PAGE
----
Ravalli Co. issues checks to strapped entities over treasurer's office dilemma
HAMILTON, Mont. - Ravalli County is issuing anywhere from $1.5 million to $2 million worth of checks to government entities, like the city of Hamilton.
The county treasurer, Valerie Stamey, asked for permission to hire temporary workers to help with the workload.
The county's disbursement of money is a relief for 17 entities that haven't received tax receipts since September. They include libraries, cemeteries, some park districts, the city of Hamilton and the towns of Darby, Pinesdale and Stevensville.
All those entities rely on the county for financial allocations, but they have their own separate bank accounts.
No schools will receive checks because Ravalli County serves as their bank.
Stamey's difficulties as treasurer came to a head Monday when school, irrigation, fire and city officials confronted her and commissioners.
On Tuesday, Ravalli County chief financial officer, Klarryse Murphy prepared a schedule of tax receipts that should take some of the pressure off entities relying on the county for financial allocations. That money should be ready Wednesday.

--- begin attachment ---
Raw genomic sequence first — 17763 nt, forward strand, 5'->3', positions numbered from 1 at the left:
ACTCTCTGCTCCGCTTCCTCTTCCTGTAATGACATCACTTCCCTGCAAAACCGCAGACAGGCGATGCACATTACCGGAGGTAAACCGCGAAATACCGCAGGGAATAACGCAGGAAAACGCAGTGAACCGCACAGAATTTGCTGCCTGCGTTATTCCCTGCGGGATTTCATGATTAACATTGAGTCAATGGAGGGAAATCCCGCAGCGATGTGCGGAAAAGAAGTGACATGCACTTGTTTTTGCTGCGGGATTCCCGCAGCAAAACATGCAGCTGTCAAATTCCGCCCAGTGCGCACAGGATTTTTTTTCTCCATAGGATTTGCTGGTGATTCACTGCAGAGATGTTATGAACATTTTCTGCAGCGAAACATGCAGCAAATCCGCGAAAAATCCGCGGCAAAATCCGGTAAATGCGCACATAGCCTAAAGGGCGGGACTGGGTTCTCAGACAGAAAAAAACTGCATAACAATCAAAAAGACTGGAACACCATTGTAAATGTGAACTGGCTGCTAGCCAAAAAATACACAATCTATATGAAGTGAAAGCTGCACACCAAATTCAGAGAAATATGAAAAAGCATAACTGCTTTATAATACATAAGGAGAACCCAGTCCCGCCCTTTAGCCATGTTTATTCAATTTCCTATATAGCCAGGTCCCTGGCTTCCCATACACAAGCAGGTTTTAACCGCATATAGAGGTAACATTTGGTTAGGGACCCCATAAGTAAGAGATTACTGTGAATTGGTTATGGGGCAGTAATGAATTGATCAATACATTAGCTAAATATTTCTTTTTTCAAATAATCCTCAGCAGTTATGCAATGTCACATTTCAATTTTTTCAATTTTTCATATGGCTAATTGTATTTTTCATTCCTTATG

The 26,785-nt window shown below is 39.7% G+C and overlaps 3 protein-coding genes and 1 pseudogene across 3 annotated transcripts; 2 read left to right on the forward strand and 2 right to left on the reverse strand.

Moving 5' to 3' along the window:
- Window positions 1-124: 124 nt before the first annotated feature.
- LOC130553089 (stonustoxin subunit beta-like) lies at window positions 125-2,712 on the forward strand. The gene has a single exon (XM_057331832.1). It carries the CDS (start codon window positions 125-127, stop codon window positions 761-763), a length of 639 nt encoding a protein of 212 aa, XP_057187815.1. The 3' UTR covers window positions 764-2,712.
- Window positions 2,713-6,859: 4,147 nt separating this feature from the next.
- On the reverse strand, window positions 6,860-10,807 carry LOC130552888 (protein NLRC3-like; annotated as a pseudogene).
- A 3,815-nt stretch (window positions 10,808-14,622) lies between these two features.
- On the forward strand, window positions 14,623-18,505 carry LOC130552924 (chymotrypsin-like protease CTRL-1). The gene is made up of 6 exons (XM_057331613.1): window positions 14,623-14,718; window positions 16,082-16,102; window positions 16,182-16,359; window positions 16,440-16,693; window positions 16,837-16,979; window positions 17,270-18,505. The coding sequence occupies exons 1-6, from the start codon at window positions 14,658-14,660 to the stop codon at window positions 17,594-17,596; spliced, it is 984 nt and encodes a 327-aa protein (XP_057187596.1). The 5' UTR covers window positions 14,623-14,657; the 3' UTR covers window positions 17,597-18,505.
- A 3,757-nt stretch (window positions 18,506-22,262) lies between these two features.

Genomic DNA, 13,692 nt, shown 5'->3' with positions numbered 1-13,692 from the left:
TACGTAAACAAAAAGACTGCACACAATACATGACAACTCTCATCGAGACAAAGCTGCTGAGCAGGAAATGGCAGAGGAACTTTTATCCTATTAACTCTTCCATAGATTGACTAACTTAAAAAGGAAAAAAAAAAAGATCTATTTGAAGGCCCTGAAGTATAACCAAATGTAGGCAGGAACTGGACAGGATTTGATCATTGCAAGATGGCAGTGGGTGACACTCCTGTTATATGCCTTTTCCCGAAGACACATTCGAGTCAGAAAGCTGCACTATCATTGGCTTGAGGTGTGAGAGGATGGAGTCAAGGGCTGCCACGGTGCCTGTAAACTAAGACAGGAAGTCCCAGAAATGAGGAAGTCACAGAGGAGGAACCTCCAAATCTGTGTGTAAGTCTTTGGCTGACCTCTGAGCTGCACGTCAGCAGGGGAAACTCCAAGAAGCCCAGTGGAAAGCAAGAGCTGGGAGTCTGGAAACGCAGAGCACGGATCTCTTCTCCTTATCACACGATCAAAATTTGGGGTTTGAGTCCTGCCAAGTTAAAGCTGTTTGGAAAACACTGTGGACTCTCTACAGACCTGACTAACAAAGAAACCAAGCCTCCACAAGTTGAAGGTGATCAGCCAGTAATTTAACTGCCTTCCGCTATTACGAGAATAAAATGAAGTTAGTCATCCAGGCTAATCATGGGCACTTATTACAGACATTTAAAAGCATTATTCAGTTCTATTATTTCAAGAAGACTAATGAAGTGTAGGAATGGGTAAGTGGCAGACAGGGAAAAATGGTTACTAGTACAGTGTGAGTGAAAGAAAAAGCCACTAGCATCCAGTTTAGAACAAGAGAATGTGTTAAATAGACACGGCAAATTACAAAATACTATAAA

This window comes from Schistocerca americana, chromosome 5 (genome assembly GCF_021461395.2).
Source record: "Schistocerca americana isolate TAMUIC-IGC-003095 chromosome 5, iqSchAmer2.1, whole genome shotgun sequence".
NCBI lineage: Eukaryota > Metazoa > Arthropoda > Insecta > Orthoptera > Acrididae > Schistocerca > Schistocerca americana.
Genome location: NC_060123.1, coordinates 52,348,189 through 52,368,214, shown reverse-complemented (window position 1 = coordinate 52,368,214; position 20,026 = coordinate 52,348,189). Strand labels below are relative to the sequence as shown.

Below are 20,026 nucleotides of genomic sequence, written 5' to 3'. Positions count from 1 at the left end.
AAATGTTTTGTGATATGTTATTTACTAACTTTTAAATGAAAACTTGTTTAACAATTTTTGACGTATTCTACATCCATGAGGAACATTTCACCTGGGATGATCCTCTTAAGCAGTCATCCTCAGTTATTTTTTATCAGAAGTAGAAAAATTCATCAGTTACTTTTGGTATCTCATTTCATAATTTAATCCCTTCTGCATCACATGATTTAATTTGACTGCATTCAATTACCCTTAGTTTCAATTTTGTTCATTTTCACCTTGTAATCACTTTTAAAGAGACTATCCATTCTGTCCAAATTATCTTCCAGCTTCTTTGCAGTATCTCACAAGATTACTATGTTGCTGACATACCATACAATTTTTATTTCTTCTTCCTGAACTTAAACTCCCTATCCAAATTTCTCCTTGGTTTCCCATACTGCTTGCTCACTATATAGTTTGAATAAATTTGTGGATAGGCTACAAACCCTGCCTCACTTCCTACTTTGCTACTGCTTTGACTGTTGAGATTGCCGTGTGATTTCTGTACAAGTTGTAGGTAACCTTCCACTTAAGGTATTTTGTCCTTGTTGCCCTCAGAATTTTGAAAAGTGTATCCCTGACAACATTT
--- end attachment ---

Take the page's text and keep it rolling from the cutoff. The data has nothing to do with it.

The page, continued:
"We run what receipts have been put in for the various entities," said Murphy, "and then do a schedule and see how much we could get them a check because they are operating without paychecks."
Murphy said she is double-checking to make sure entities get the money needed by examining the tax receipts for November and December, then comparing them to the current tax levy.
What has happened in the treasurer's office, she said, is that the money may be there, but it hasn't been recorded in the checkbook.
Three veteran treasurer's office workers, including a former treasurer, quit under Stamey. Those three positions have been filled. But Stamey is now asking for temporary workers.
"People to take some of the busy work that takes our more experienced people to answer phones," said commissioner Jeff Burrows.
Stevensville Mayor Gene Mim Mack said he's happy and pleased with the commissioners' efforts to solve the problem. But Mim Mack said he remains concerned about the treasury department's deficiencies.
He said the town of Stevensville's general fund operating funds were down to $18,000. The town of Stevensville should receive a check of about $130,000.